Twitter’s German adoption case

Recently Twitter announced to open an official Berlin German HQ. The time is right as
the Germans never really got warm with the global Service. The challenges are big, though, and only time will tell whether or not Twitter will succeed in driving German Twitter adoption. I, for sure, hope to find more Germans on Twitter in the future.

Twitter is hard to understand

Twitter is hard to understand. I admit that I didn’t get Twitter for years. It always seemed like a gimmick. Why should I “Tweet” when I’m already busy updating Facebook, LinkedIn and blogging? It’s very hard to explain when you’re not actively on Twitter. Although Twitter went a long way to explain that you don’t have to Tweet in order to get benefits out of Twitter’s network and made the on-boarding process through the Tutorial quite self-explaining I still think that in the first few days when you’re new on the service it’s hard to decide which way to go. Brandperiscope illustrates it with a fine Twitter adoption curve.

Twitter adoption is greatly driven by example

After president Hugo Chavez joined Twitter in April 2010 4.8% of Venezuela’s Internet audience followed (as reported by Comscore). Jack Dorsey even talked to the German chancellor personally to convince her to Tweet. At least the big German parties have an active Twitter following:

Political Party Twitter Followers
@Piratenpartei 94113
@Die_Gruenen 43430
@spdde 24405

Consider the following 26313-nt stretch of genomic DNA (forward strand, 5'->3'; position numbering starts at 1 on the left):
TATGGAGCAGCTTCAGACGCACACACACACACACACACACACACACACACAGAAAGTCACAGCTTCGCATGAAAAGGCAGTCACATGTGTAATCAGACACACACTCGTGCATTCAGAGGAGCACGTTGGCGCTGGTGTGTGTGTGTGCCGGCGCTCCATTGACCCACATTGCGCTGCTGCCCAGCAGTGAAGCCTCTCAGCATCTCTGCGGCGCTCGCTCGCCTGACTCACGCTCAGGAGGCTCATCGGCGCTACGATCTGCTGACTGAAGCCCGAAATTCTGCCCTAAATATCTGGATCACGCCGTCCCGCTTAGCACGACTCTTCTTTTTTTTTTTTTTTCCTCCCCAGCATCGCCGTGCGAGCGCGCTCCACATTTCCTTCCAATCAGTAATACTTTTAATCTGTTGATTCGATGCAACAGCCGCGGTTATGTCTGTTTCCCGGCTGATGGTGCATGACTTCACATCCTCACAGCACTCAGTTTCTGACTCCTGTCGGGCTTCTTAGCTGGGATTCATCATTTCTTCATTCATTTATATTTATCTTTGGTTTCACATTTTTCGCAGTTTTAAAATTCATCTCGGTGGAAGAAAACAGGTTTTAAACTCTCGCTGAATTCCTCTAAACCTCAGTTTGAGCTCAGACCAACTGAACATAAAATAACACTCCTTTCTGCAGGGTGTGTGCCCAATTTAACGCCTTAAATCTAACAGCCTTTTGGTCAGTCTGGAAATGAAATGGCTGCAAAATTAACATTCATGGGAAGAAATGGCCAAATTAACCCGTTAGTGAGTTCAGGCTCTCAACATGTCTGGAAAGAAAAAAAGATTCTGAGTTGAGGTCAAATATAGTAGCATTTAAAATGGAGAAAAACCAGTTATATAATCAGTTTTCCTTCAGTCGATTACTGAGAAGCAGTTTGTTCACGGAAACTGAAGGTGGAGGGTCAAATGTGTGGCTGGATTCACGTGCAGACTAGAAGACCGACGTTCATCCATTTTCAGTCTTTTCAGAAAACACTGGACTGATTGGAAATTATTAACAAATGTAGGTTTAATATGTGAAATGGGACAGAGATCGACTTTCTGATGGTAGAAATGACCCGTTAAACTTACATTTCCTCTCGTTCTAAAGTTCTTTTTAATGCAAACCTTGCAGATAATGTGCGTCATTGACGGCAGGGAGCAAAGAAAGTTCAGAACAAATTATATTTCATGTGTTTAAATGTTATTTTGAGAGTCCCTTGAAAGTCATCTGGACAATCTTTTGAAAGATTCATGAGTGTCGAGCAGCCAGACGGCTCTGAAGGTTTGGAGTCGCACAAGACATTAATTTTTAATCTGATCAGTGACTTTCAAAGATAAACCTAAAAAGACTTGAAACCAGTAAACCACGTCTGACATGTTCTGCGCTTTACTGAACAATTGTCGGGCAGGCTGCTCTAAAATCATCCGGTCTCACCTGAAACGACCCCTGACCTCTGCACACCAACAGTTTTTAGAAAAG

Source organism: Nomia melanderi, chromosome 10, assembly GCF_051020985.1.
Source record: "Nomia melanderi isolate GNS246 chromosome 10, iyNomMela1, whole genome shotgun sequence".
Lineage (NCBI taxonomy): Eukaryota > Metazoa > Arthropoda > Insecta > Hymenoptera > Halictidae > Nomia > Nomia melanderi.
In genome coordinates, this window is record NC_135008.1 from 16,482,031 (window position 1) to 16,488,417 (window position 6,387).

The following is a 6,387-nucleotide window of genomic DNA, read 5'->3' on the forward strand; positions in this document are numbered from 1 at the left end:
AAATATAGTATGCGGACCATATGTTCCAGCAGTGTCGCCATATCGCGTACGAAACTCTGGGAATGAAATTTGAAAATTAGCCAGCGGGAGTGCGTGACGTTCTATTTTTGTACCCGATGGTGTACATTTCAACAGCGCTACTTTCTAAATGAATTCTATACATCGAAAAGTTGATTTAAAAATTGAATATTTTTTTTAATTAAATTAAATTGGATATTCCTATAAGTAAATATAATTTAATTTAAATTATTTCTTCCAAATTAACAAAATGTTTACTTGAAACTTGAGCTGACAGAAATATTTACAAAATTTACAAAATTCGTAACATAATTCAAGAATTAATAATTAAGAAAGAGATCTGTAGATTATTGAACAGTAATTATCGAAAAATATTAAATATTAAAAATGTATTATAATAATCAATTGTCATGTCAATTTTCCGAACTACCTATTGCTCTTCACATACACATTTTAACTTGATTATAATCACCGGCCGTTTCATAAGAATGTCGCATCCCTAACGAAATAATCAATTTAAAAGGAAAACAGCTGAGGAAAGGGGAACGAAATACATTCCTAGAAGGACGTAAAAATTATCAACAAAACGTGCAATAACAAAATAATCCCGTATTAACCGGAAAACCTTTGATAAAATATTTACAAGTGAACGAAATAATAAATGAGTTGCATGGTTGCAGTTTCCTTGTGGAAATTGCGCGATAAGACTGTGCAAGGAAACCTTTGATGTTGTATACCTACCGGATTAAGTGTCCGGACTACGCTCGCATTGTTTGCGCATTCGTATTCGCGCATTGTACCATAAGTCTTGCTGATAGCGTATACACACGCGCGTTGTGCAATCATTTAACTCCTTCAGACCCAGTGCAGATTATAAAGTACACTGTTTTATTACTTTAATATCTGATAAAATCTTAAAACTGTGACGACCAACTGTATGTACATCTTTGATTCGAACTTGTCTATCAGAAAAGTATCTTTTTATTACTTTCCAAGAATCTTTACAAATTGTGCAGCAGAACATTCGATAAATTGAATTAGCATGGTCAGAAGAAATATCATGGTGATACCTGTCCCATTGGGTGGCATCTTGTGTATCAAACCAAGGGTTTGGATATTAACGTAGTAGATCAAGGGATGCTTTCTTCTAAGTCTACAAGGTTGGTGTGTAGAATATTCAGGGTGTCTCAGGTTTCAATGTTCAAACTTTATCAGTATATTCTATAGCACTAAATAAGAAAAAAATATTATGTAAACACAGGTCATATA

@FDP_Fraktion 19655
@cdu_news 19547

Unsurprisingly the pirates are leading in this ranking of Twitter followers. In fact the German Piratenpartei has more Twitter followers than @TheDomecrats (92923) have in the US. Although there is both a presidential race in the US and the US population is so much bigger than in Germany.

More forceful drivers of adoption are starts, though. German celebrities don’t seem to use Twitter. One example is Football player Bastian Schweisteiger who has exactly one Tweet dating back to 2009 and still nearly 4k followers.

Twitter profiles of German Star are nothing compared to the global brands of US stars such as Lady Gaga or Jay-Z.

Star Tweets Followers
Lukas @Podolski10 433 48438
@Oliver_Pocher 260 31955
@dirtydieter Bohlen 152 20172
@Lenas_view 348 26068
@Bschweinsteiger 1 3714

However, German-born Dirkules shows a Lena, who is also popular across the German border, how it’s done.

The value to small businesses

Adoption of social media by Germany’s small businesses (and large businesses) lagged behind the US by a large margin. Twitter would have to address this in a cost-effective way if they want to gain ground in Germany. Obviously, this is a chicken and egg problem as Twitter only is attractive for small businesses if most of their customers use it.


In a much discussed move, Twitter recently appointed a @rowan_BILDde (1746 followers) as head of Germany. Before running Twitter Rowan Bernett, a Brit, has been exclusively with German’s media house behemoth Axel Springer. Although he speaks German fluently it remains to be seen if he will be able to bring Twitter closer to the, hitherto, hard-to-convince Germans.


Mr. Bernett took on a big challenge if he wants the German adoption reach the levels of Japan or the US. He should probably make try to make on-boarding easier and above all try to piggy back on stars. To do that he has to convince their PR agencies to use Twitter. This will make it attractive for fans to join driving adoption. He should furthermore try to explain the business value to Twitter. This is especially important if Twitter will become relevant as an advertisement channel.

What do you think about Twitter in Germany? I appreciate your comments and suggestions.

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